The End of Entitlement
My initial thoughts on the Penn State tragedy – it is more tragedy than scandal – was incredulity as to the breadth and length of its existence. Although much of the focus was on one night where assistant coach Mike McQueary came upon a horrific scene, that incident may be one of many -- dozens perhaps -- over the course of many years.
I realize I do not have all the facts and we presume innocence in this country. As the father of two young boys, however, my blood has boiled throughout watching this chapter. And, after watching a couple of minutes of Bob Costas’ interview with Jerry Sandusky last night, I had to turn it off. Costas is a brilliant interviewer but to hear Sandusky enjoy “horsing around, touching boys legs and showering with boys” but deny improper contact was infuriating. <strong>Seriously?
I was speaking at an event last week where I addressed the issue. In the course of my comments I said “I don’t want to use the term ‘cover-up’ but...” An audience member interrupted me: “Why wouldn’t you use that term? Isn’t that exactly what happened?” Perhaps.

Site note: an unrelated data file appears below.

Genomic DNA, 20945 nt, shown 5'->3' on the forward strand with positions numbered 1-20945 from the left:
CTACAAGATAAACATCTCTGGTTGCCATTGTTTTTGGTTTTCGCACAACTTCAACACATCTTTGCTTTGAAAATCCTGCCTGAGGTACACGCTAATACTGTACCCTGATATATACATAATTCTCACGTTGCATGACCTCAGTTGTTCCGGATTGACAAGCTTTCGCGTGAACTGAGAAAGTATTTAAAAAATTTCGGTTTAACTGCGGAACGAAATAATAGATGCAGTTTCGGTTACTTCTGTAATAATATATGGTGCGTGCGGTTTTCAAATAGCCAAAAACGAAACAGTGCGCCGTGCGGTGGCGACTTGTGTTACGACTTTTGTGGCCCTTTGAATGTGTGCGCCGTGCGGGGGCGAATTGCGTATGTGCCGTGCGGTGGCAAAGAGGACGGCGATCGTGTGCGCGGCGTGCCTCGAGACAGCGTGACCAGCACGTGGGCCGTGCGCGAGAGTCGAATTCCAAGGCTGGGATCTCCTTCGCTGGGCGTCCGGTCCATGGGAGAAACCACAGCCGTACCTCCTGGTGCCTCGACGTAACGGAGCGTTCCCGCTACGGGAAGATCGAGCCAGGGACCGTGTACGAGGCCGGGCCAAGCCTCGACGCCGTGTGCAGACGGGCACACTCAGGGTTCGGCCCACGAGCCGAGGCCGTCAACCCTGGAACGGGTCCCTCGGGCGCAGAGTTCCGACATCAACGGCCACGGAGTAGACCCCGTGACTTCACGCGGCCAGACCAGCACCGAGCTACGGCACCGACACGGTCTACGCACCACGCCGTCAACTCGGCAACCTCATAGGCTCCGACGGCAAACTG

I have been asked what change may come out of this. Simply, Penn State football will lose its sense of power and entitlement.
The Penn State scandal points to an unwritten rule there and probably at other top college football programs: there are different rules for football than for other departments in the institution. The football program at Penn State needs fixing.
The press conference held by the Board of Trustees last week was—while hastily arranged and lacking in decorum—an impressive and necessary show of leadership. John Surma, vice chairman of the Board and CEO of U.S. Steel, was controlled and poised in the face of chaos and high emotion. He stayed on task and didn’t waver from his message: the Board made a decision based on what information they had. It was clear and decisive, traits lacking at the University for too long regarding this tragedy.
ICONPaterno was probably one of many that knew of Sandusky's behavior.
No isolated incident
The issue is far beyond Joe Paterno. He is simply the leader of a department that has been coddled. Penn State football appears to have lorded over all other departments in the vast University system.
So far we know that the athletic director, two administrators, Paterno, and McQueary knew what Sandusky was doing with young boys. To think that (1) the incident that McQueary witnessed was an isolated incident, or (2) these were the only people that knew about Sandusky would be incredibly na